The Liturgy Teaches

A complaint that is often raised against traditional liturgical worship is that it is formulaic and routine.  This is true, but in all honesty every bit of our life is rather formulaic and routine… including even the most contemporary of worship.  In fact, my experience and conversation with other pastors has shown that in a traditional liturgical setting, there is a greater variety of hymnody, both in the number of hymns (or praise songs) used and in its representation across cultures and time.

Yet I would argue the greatest benefit (even greater than the richness and diversity) of traditional liturgical worship is that it teaches.  Our confessions point to this too:

However, it is pleasing to us that, for the sake of peace, universal ceremonies are kept. We also willingly keep the order of the Mass in the churches, the Lord’s Day, and other more famous festival days. With a very grateful mind we include the beneficial and ancient ordinances, especially since they contain a discipline. This discipline is beneficial for educating and training the people and those who are ignorant ‹the young people›.
-Apology of the Augsburg Confession – Articles VII and VIII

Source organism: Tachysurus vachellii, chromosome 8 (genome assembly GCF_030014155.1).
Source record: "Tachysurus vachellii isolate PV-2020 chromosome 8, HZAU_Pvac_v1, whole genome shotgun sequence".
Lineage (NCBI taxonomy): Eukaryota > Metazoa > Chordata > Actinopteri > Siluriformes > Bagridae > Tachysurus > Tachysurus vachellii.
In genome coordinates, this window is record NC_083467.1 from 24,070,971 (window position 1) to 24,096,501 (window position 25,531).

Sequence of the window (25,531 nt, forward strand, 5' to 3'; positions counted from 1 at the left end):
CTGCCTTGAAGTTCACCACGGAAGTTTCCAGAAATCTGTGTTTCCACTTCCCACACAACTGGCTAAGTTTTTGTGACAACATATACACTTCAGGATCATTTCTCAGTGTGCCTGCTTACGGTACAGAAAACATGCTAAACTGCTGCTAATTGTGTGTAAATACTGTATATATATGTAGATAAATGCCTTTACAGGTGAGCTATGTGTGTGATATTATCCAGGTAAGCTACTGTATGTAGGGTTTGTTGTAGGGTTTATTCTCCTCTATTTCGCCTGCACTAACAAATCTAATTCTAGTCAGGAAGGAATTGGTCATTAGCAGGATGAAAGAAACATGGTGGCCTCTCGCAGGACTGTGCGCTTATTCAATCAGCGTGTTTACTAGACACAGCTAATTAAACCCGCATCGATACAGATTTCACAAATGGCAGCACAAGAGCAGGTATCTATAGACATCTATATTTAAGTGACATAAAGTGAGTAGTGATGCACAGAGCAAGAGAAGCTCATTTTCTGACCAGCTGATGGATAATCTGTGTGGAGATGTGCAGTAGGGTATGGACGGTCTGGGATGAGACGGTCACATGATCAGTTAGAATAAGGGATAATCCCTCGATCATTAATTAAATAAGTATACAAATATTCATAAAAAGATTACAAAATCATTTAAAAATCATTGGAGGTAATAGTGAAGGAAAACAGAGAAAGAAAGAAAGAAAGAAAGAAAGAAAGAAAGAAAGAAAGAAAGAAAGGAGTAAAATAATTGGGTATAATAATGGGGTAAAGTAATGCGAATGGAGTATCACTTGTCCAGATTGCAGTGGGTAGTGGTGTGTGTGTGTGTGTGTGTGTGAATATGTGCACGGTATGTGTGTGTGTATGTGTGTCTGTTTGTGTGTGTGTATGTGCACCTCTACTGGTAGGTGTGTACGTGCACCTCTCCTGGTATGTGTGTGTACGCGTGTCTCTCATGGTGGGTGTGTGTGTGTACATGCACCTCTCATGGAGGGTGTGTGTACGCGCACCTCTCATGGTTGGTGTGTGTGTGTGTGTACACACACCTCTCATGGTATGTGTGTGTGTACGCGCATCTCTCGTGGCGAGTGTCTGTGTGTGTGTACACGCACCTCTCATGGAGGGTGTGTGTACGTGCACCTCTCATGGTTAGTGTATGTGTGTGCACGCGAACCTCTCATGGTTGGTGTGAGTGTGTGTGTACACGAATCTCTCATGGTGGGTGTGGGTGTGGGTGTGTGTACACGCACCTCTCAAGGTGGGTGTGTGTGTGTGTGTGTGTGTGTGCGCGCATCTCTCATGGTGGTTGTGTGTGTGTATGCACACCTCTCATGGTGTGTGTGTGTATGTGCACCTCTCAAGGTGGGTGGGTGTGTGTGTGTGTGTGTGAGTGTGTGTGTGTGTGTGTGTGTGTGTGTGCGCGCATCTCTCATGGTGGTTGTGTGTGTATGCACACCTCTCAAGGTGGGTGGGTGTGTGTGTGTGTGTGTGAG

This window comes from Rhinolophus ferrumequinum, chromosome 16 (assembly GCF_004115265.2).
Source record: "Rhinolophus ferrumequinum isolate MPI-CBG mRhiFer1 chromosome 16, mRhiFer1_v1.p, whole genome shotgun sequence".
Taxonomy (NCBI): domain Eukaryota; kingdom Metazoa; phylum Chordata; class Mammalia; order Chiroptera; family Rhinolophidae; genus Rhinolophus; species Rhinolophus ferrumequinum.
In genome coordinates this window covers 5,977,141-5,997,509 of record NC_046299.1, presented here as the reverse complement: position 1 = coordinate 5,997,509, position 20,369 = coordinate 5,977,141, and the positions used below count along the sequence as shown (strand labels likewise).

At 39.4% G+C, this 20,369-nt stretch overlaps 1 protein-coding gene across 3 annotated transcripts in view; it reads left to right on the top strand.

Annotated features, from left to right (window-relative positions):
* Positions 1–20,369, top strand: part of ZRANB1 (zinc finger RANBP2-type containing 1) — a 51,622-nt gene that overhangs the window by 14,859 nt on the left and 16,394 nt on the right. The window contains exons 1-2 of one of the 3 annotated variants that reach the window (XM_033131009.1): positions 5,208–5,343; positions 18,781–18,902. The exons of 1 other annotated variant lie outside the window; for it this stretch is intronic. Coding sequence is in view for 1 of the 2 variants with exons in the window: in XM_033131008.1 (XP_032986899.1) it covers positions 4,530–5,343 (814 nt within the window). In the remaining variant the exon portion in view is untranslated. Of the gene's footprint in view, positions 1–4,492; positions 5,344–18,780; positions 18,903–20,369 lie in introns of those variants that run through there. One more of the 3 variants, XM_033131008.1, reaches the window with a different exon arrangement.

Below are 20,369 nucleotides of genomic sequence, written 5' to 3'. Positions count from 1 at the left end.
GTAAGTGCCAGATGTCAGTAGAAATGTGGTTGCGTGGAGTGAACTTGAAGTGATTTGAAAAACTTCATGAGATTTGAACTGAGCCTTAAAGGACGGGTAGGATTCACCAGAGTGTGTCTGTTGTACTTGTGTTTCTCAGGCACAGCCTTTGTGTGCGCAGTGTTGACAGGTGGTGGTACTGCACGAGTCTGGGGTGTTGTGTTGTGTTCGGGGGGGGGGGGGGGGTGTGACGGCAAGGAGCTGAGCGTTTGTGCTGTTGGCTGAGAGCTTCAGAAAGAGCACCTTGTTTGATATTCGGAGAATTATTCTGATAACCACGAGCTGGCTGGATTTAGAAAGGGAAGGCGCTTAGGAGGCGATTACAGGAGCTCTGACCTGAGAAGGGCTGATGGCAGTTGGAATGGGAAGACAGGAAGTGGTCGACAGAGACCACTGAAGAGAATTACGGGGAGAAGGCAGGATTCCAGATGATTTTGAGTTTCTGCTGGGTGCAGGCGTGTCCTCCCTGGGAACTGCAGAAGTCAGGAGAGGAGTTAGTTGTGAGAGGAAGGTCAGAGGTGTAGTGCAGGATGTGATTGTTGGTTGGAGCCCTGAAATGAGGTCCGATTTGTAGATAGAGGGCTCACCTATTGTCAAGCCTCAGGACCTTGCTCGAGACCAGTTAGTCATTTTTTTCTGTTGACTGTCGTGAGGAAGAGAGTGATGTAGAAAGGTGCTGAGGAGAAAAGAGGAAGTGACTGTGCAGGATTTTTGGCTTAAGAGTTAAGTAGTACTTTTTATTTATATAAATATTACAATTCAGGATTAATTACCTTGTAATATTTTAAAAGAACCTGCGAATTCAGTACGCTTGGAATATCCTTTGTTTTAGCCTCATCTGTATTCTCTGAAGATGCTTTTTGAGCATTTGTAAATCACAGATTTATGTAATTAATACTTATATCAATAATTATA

Since it teaches, especially the young, it puts the Word of God deep into our memory.  Where this really pays off is when we reach the other end of life and our minds fail us.  Often times an otherwise completely delusional person may snap back into reality when they begin hearing the familiar words of the Liturgy, especially the Lord’s Prayer, the Words of Institution, and the Creed.  This is often what little that remains for faith to cling to.  To those who are critical of formulaic and routine worship, I would challenge you to examine the selfishness of your desires and also ask of yourselves if it is not simply that you are despising the Word of God?  The gift of the Liturgy is too great to deprive our children and elderly of such a comfort.

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